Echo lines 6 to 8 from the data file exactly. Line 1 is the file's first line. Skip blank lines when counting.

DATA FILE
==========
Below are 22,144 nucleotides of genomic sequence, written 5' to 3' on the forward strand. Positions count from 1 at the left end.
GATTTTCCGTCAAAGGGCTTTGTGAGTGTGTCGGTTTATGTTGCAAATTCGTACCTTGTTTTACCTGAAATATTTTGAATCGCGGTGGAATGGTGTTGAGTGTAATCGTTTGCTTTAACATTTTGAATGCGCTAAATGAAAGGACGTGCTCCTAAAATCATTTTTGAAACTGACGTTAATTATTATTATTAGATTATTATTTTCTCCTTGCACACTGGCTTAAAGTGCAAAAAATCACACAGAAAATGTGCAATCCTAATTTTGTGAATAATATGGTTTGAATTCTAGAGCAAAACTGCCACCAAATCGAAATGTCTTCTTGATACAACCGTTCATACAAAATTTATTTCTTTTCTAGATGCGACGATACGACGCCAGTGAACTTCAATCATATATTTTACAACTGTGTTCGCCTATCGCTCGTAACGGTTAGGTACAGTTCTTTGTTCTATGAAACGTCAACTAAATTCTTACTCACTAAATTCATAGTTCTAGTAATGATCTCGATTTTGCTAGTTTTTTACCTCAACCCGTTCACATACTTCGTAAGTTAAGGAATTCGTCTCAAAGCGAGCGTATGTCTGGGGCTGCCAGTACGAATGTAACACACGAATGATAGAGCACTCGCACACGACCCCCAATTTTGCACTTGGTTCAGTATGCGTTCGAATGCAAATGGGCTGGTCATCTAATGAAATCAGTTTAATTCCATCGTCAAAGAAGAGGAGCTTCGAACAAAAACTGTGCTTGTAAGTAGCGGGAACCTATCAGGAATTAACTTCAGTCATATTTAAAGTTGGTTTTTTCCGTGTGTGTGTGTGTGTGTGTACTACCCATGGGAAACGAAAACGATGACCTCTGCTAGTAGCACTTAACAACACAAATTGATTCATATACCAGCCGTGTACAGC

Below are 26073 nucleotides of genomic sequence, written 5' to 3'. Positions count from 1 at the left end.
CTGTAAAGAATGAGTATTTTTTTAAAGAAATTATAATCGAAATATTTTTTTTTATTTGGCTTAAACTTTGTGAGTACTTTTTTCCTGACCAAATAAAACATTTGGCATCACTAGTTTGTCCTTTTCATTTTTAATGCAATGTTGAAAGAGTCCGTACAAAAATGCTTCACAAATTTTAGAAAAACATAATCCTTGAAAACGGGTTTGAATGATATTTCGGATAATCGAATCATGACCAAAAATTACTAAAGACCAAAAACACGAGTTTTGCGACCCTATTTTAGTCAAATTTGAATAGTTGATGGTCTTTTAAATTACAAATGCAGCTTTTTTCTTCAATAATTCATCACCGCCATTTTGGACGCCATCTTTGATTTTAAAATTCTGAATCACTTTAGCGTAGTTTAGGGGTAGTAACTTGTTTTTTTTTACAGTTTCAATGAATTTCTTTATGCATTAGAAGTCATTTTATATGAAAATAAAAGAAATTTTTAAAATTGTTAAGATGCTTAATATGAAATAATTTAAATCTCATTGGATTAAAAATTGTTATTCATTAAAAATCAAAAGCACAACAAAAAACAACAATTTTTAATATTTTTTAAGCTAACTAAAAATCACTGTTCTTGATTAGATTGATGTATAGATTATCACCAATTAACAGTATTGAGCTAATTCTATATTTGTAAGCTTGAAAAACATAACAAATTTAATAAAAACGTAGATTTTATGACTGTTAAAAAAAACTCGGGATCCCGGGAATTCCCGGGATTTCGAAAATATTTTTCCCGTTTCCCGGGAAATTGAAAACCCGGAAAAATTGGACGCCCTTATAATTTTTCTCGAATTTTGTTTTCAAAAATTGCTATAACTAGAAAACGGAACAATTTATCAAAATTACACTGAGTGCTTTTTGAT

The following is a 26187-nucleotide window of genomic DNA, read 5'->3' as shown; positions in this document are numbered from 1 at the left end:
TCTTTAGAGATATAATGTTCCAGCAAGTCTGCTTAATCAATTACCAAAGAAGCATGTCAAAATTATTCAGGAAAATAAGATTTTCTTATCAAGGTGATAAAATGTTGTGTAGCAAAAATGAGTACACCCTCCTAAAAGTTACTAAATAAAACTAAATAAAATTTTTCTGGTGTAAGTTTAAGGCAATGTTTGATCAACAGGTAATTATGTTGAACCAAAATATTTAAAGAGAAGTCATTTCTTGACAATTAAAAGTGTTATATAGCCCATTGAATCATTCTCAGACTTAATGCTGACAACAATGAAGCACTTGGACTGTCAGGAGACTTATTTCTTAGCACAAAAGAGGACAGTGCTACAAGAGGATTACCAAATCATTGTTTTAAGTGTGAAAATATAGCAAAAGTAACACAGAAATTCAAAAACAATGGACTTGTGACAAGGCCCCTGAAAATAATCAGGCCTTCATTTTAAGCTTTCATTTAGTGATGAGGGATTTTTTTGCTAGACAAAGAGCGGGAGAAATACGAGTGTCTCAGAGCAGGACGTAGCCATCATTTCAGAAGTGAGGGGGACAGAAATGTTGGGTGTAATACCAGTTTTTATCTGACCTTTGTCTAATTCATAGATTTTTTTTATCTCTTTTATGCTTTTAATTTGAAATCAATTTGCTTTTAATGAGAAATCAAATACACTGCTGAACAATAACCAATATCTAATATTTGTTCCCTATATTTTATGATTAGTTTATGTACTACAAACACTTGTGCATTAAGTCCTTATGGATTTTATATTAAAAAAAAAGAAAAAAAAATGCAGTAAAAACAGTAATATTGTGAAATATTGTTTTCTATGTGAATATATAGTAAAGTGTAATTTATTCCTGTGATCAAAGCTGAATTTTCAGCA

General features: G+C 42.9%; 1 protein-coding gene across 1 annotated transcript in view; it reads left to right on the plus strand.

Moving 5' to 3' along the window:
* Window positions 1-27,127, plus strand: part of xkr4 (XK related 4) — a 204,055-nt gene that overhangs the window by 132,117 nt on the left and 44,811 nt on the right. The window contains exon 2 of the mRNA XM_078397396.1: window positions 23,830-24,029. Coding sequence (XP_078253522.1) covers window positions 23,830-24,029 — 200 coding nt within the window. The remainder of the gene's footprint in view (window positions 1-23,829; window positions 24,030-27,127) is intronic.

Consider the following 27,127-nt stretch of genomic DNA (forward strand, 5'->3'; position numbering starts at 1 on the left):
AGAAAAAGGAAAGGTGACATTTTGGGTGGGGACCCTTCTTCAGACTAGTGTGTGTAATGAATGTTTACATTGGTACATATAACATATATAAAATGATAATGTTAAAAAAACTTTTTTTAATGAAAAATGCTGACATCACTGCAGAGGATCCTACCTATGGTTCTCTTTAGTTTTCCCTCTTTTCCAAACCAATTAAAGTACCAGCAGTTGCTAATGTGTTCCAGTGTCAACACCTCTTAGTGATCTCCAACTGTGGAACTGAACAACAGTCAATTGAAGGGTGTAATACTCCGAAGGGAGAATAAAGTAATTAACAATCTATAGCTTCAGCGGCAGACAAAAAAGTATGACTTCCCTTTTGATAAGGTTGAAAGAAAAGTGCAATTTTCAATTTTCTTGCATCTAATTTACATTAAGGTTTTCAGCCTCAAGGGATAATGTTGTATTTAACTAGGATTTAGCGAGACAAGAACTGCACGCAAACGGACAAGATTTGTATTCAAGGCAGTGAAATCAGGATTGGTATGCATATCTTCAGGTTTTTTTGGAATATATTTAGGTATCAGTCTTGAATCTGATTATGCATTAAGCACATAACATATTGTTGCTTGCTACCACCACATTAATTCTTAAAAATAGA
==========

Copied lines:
TCTTTAGAGATATAATGTTCCAGCAAGTCTGCTTAATCAATTACCAAAGAAGCATGTCAAAATTATTCAGGAAAATAAGATTTTCTTATCAAGGTGATAAAATGTTGTGTAGCAAAAATGAGTACACCCTCCTAAAAGTTACTAAATAAAACTAAATAAAATTTTTCTGGTGTAAGTTTAAGGCAATGTTTGATCAACAGGTAATTATGTTGAACCAAAATATTTAAAGAGAAGTCATTTCTTGACAATTAAAAGTGTTATATAGCCCATTGAATCATTCTCAGACTTAATGCTGACAACAATGAAGCACTTGGACTGTCAGGAGACTTATTTCTTAGCACAAAAGAGGACAGTGCTACAAGAGGATTACCAAATCATTGTTTTAAGTGTGAAAATATAGCAAAAGTAACACAGAAATTCAAAAACAATGGACTTGTGACAAGGCCCCTGAAAATAATCAGGCCTTCATTTTAAGCTTTCATTTAGTGATGAGGGATTTTTTTGCTAGACAAAGAGCGGGAGAAATACGAGTGTCTCAGAGCAGGACGTAGCCATCATTTCAGAAGTGAGGGGGACAGAAATGTTGGGTGTAATACCAGTTTTTATCTGACCTTTGTCTAATTCATAGATTTTTTTTATCTCTTTTATGCTTTTAATTTGAAATCAATTTGCTTTTAATGAGAAATCAAATACACTGCTGAACAATAACCAATATCTAATATTTGTTCCCTATATTTTATGATTAGTTTATGTACTACAAACACTTGTGCATTAAGTCCTTATGGATTTTATATTAAAAAAAAAGAAAAAAAAATGCAGTAAAAACAGTAATATTGTGAAATATTGTTTTCTATGTGAATATATAGTAAAGTGTAATTTATTCCTGTGATCAAAGCTGAATTTTCAGCA

General features: G+C 42.9%; 1 protein-coding gene across 1 annotated transcript in view; it reads left to right on the plus strand.

Moving 5' to 3' along the window: